2. be over age 60 and have an employment arrangement come to an end.
      You can have partial access to your super via a transition to retirement income stream; however this will limit your access to 10% p.a. of your account balance.
      No tax is payable on withdrawals made from super after age 60.
      I would suggest discussing the particulars of your situation with your adviser/accountant or your superannuation fund

      Reply
  7. Dieter

    Hi Chris,
    I am 63 and a bit and I would like to draw my super as a lump sum. At the moment it is possible to do so but with all the possible changes to the super rules I am quite sure this will be over maybe before or straight after the next election. I am going to get my pension from Germany once I retire. I would prefer to have my super money to my disposal and not being supervised by the government what I can or can’t do with it.
    My question would be: can I withdraw my super as a lump sum and still keep working until next year April/May with the same employer/company. If this is not the case, the company I am working for has got another company (with a different work direction) in the same company group. Can I cease work and start with the other company until next year April/May. I would only need to be employed for the next 7 to 8 month and than I would apply for an early German pension which I could have applied for with 63 but with some deduction. (Each month after 63 has got a deduction of 0.3%). Mid next year I am going to be 64 and this would be just the right time to retire.

    I would appreciate you advise.

    Thanks
    Dieter

    Reply
    • Chris Strano

      Superannuation has a number of ‘conditions of release’ to access your full superannuation balance. In relation to retirement, these include:

      1. permanent retirement after your preservation age with no intention of returing to work
      2. ceasing an employment arrangement after age 60 – this could include changing roles and entering into a new employment agreement
      3. attaining age 65

      If you meet conditions 1 or 2, but then begin to accumulate additional contributions after accessing your super, the new contributions will be inaccessible until you meet another condition of release.

      Reply
  8. shirley veluz

    Hi chris, I turn 55 on April 19, 2016. My preservation age would be in 2017. Im thinking of retiring to get hold of the lump sum super which is as as of now 301k. Would that would be wise? Im desperate to have some cash to do a few things and Im relying on my super.

    Thanks,
    Aley

    Reply
    • Chris Strano

      You really need to discuss your objectives and options with a financial planner. There would likely be tax implications if you were to withdraw your super prior to age 60 under current rules. Please speak to your adviser or let me know if you would like me to put you in touch with one.

      Reply
  9. Estelle Con Goo

    Am 56 in August. Am in severe financial hardship. Am not working at the moment, but do not want to retire. Super companies have all said no to my being able to access any funds. Any suggestions please?

    Reply
  10. Indi

    Hi Chris,
    there is a likelihood in the next couple of weeks my employment I going to be terminated I am just wondering if I am able to access some of super to see me through until I find a job and most likely have to sell my house as I wont be able to afford the mortgage payment and have a few other debts, loan and credit card.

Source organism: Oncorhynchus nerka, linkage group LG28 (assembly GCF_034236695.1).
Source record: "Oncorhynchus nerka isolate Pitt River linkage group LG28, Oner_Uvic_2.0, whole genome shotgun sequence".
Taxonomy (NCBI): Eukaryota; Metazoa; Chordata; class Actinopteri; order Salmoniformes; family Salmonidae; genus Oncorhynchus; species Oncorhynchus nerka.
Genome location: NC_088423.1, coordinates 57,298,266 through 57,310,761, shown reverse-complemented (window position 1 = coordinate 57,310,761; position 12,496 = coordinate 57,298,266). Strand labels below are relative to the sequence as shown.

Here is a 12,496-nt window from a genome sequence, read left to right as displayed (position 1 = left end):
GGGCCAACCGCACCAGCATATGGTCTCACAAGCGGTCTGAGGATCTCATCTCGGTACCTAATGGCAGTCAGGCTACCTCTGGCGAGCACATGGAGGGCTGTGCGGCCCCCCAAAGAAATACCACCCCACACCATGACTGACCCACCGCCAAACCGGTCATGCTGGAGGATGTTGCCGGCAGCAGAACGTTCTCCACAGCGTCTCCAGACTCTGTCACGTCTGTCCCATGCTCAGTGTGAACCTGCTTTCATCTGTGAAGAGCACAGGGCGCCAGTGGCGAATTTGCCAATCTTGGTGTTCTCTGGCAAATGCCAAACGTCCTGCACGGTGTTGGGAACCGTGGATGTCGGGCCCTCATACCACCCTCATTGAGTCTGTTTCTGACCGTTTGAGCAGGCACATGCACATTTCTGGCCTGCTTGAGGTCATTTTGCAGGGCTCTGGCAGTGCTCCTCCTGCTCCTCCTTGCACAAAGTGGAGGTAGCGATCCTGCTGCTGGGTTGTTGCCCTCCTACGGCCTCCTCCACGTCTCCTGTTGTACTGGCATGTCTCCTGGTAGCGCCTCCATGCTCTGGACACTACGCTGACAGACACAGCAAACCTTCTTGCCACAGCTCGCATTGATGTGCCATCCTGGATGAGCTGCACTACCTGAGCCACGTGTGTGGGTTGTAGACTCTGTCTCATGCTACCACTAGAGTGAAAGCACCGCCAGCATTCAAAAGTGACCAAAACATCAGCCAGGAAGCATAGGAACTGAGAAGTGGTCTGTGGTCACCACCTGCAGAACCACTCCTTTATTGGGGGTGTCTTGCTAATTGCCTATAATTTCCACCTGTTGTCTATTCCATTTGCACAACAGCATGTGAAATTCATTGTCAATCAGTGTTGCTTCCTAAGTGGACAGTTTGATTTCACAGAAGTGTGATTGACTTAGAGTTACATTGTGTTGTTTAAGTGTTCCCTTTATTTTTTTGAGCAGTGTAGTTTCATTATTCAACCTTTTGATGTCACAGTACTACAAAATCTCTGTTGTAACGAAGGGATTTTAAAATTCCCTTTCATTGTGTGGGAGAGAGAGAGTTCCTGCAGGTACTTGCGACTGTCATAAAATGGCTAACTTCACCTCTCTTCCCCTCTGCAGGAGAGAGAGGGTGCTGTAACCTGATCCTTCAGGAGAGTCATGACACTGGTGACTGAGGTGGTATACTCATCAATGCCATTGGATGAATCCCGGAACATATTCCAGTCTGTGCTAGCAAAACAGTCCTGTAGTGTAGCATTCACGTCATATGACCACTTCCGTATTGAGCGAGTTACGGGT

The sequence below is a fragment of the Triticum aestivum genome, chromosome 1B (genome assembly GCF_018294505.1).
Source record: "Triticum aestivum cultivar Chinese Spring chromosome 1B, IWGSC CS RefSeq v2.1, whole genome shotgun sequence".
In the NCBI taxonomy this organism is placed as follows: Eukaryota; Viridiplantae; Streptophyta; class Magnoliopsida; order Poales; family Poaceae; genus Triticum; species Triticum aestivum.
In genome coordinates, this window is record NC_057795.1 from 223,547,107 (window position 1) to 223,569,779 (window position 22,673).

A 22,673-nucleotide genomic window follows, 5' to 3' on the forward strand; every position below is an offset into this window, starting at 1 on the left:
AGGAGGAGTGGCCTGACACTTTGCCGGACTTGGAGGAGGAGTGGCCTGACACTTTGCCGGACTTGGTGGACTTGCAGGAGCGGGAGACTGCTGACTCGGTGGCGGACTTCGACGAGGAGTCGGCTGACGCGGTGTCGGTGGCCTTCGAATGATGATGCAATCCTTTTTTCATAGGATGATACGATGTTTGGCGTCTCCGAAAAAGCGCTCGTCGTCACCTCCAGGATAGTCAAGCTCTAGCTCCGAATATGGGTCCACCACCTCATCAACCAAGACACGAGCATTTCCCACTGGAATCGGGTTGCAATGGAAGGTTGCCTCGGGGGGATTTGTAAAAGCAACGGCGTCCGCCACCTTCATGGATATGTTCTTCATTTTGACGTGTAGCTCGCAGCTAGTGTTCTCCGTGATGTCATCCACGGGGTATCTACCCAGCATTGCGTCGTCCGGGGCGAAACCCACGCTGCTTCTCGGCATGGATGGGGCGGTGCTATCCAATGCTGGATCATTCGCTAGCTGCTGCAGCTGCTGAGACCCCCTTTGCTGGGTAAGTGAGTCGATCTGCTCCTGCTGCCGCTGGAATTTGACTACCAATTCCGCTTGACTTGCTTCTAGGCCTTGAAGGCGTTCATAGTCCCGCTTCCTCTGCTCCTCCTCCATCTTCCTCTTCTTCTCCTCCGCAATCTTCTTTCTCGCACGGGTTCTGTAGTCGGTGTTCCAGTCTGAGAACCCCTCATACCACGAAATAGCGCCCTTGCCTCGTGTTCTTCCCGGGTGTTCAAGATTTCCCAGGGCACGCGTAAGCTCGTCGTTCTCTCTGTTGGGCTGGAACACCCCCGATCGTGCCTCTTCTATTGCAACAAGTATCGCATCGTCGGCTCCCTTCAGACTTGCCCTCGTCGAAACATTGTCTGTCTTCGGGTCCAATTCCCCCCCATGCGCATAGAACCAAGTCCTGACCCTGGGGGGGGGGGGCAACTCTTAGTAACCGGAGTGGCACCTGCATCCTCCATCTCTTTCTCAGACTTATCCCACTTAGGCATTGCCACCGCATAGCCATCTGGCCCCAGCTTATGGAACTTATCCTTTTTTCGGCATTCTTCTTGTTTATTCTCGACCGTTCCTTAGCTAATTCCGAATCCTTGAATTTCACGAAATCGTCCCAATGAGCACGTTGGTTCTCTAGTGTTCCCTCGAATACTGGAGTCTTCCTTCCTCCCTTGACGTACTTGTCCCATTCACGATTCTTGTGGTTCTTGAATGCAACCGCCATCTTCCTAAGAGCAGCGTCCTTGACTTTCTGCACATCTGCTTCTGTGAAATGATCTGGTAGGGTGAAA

Reply
    • Indi

      sorry I am 62 years old and have been paying super since 2005 when I cam to Australia

      Reply
      • Chris Strano

        Ahhh, ok. Well, then you may be able to access it under the provision of ‘ceasing an employment arrangement after age 60’. This should be able to be confirmed by your superannuation provider.

        Reply
    • Chris Strano

      Generally you are unable to access your super until you meet a condition of release such as permanent retirement with no intention of returning to work after reaching preservation age, ending an employment arrangement after age 60, or reaching age 65. It may be best to discuss your specific circumstances with an adviser or with your superannuation provider for a more precise answer

      Reply
  11. Sammi

    Hi Chris,
    I am 58 and never work in Australia. I currently have $280k accumulated in my super which was mainly contributed by my husband via contribution splitting (all concessional). I intend to withdraw $195000 as lump sum from my super and recontribute $210000 towards the pension account jointly set up with my husband. My husband is 60 and retired. He withdrew all his super as lump sum and recontribute most in the pension. As a result all contributions in the pension are now tax free. What are the rules of setting up income stream (assuming in the middle of the year) and what are the tax implications for me and my husband?

    Reply
    • Chris Strano

      Hi Sammi. Thanks for the question. There are many questions within your question. 1. An account based pension cannot be setup ‘jointly’. It is either your pension account or your husbands. You might have a SMSF whereby all of your assets are pooled, but there is still a breakdown behind the scenes as to what is yours and what is his. You need to decide whether the contribution is being made into his account or yours, remembering that you cannot make additional contributions to an existing pension account – only an accumulation account. 2. A pension account can be setup anytime of the year. 3. Generally, all pension income received by a person over age 60 is received tax free. For people under age 60, only the tax-free portion of the income is received tax free. The taxable portion is taxed at individual tax rates minus a 15% tax rebate on the taxable portion of the income.
      Hope that helps.

      Reply
  12. Janette

    Hi Chris

    25th may 1961 is my birth date i have no intention of returning to work my partner has retired we arent married how can i access my super

    Reply
    • Chris Strano

      Hi Janette, the preservation aged for people born between 1 July 1960 and 30 June 1961 is 56 (you will need to wait until this age to access your super). A definition of retirement includes, in the case of a person who has reached their preservation but below age 60, an arrangement under which the person was gainfully employed has come to an end and that person intends to never again become gainfully employed on a full-time or part-time basis.